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Airlines add perks to attract business travelers

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To catch the attention of corporate trekkers, airlines are offering bed-like seats, faster Internet access and more legroom.

Lie-flat seats have become popular for first-class passengers who desire quality sleep. United already offers flat-bed seats in the premium cabins of nearly 150 jets and plans to add them to more than 30 planes by early 2013. Delta will place similar seats in more than half of its international fleet by the end of this year. US Airway’s fleet of A330 trans-Atlantic jets are already equipped with lie-flat seats.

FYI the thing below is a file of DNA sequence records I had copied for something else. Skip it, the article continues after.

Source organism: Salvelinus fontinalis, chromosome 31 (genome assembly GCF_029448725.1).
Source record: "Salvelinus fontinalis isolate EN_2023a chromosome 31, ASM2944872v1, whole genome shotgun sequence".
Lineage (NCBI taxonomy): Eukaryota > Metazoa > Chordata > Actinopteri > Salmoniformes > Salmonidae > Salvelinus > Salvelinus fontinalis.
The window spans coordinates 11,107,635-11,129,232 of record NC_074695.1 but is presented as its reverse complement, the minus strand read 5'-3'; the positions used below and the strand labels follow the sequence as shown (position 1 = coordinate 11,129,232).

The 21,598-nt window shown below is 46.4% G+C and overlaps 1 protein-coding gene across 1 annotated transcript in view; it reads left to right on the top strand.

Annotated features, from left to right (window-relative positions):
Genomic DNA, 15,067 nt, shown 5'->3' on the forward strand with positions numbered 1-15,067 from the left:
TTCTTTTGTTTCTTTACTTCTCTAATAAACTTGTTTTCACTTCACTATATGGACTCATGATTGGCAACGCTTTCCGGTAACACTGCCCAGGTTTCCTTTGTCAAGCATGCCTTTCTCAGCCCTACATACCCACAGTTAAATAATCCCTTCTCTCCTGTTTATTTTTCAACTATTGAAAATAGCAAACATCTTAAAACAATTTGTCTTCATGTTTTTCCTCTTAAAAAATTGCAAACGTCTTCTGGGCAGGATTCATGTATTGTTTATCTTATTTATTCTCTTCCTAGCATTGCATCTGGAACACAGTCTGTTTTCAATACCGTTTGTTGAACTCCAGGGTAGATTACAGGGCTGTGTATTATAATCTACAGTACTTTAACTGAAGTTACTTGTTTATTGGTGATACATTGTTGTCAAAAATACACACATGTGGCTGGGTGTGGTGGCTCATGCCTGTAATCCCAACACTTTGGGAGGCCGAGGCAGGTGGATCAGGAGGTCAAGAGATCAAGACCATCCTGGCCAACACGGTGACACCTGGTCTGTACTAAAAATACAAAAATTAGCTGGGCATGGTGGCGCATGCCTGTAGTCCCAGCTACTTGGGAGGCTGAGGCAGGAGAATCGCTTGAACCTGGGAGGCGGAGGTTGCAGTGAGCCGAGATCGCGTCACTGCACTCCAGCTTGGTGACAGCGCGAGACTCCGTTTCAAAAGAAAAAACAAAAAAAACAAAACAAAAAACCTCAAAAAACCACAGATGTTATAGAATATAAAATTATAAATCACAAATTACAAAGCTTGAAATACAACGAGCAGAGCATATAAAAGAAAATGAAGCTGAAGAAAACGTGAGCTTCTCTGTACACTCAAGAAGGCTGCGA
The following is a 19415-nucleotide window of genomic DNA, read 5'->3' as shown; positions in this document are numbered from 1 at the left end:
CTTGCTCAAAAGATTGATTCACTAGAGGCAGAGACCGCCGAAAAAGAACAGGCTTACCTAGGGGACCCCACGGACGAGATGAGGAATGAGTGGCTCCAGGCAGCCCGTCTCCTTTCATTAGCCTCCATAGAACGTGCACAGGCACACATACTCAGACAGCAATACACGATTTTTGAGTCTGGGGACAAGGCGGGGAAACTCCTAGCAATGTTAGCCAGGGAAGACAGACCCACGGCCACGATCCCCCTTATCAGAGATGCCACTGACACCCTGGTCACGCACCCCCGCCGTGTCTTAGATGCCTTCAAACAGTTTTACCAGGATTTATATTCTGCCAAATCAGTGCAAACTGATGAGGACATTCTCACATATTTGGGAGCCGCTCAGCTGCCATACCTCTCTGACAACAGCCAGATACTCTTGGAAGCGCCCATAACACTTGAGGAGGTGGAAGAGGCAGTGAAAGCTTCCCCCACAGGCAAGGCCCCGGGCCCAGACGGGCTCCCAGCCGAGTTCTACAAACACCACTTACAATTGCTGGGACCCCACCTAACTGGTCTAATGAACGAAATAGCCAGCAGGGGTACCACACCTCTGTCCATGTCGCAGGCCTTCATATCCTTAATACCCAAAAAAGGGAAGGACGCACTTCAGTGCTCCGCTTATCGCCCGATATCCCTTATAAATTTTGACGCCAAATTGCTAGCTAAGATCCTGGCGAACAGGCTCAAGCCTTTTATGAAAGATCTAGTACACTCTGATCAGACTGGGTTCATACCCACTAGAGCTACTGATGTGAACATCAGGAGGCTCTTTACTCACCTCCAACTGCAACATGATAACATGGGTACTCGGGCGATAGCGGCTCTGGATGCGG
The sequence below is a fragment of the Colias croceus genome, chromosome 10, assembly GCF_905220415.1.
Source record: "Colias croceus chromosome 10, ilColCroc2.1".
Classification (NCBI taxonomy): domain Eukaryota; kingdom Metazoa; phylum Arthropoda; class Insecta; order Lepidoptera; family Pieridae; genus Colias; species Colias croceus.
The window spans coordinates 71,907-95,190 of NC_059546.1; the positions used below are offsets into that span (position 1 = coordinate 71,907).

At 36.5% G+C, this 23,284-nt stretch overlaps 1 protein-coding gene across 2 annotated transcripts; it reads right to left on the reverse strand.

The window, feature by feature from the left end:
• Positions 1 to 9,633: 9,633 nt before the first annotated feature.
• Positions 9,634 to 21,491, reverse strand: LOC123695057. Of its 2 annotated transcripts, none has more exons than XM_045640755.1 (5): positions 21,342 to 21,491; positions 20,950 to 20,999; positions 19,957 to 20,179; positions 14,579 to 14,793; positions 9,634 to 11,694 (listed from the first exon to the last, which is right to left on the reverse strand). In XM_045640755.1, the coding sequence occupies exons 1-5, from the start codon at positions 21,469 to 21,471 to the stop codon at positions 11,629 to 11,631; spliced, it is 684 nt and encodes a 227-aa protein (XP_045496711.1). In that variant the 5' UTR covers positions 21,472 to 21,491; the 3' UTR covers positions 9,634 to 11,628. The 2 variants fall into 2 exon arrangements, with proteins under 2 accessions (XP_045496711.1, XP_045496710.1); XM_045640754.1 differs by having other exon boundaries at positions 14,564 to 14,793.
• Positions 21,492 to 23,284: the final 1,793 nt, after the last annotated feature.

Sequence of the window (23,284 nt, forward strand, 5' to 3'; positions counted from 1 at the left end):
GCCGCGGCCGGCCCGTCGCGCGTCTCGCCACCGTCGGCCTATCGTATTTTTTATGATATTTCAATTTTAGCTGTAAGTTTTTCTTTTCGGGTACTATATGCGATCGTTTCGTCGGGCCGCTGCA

Numerous airlines are also vying for the best Wi-Fi in flight connections, including Virgin America. The airline not only first offered Wi-Fi throughout its fleet, but also plans to install a connection that is four times faster by early August.

Virgin America has another recent program aimed at smaller businesses. Companies that spend at least $20,000 with the airline during a given period get 3 percent of that amount to use as credit for future flights.

For corporate fliers who fly coach, airlines have developed seats with a little extra legroom, without the first-class price tag. For example, United calls these seats “economy plus,” while Delta’s version is “economy comfort.” American additionally has plans to allow passengers to purchase four to six more inches of legroom, as well as the option to board before others in coach.

For more information, read the USA Today article.